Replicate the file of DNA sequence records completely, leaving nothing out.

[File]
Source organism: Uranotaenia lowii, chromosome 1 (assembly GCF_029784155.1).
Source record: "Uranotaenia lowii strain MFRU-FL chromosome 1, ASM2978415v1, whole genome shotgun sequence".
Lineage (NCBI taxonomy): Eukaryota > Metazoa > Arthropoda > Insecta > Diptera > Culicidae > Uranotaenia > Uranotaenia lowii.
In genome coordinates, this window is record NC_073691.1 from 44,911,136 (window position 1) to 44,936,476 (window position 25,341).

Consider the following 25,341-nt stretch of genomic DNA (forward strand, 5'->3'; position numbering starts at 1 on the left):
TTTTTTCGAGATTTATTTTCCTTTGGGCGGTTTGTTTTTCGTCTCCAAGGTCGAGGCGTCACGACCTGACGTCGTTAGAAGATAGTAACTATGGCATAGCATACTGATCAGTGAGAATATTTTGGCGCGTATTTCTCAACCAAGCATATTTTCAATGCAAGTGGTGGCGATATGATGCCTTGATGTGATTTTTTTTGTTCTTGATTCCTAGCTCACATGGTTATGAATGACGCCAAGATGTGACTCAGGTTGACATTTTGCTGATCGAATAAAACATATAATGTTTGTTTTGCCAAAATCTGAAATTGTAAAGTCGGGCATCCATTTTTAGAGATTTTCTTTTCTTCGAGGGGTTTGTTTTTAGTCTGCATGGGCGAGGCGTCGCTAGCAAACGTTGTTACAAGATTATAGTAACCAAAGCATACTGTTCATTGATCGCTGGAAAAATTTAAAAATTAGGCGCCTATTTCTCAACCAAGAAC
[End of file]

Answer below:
Source organism: Uranotaenia lowii, chromosome 1 (assembly GCF_029784155.1).
Source record: "Uranotaenia lowii strain MFRU-FL chromosome 1, ASM2978415v1, whole genome shotgun sequence".
Lineage (NCBI taxonomy): Eukaryota > Metazoa > Arthropoda > Insecta > Diptera > Culicidae > Uranotaenia > Uranotaenia lowii.
In genome coordinates, this window is record NC_073691.1 from 44,911,136 (window position 1) to 44,936,476 (window position 25,341).

Consider the following 25,341-nt stretch of genomic DNA (forward strand, 5'->3'; position numbering starts at 1 on the left):
TTTTTTCGAGATTTATTTTCCTTTGGGCGGTTTGTTTTTCGTCTCCAAGGTCGAGGCGTCACGACCTGACGTCGTTAGAAGATAGTAACTATGGCATAGCATACTGATCAGTGAGAATATTTTGGCGCGTATTTCTCAACCAAGCATATTTTCAATGCAAGTGGTGGCGATATGATGCCTTGATGTGATTTTTTTTGTTCTTGATTCCTAGCTCACATGGTTATGAATGACGCCAAGATGTGACTCAGGTTGACATTTTGCTGATCGAATAAAACATATAATGTTTGTTTTGCCAAAATCTGAAATTGTAAAGTCGGGCATCCATTTTTAGAGATTTTCTTTTCTTCGAGGGGTTTGTTTTTAGTCTGCATGGGCGAGGCGTCGCTAGCAAACGTTGTTACAAGATTATAGTAACCAAAGCATACTGTTCATTGATCGCTGGAAAAATTTAAAAATTAGGCGCCTATTTCTCAACCAAGAAC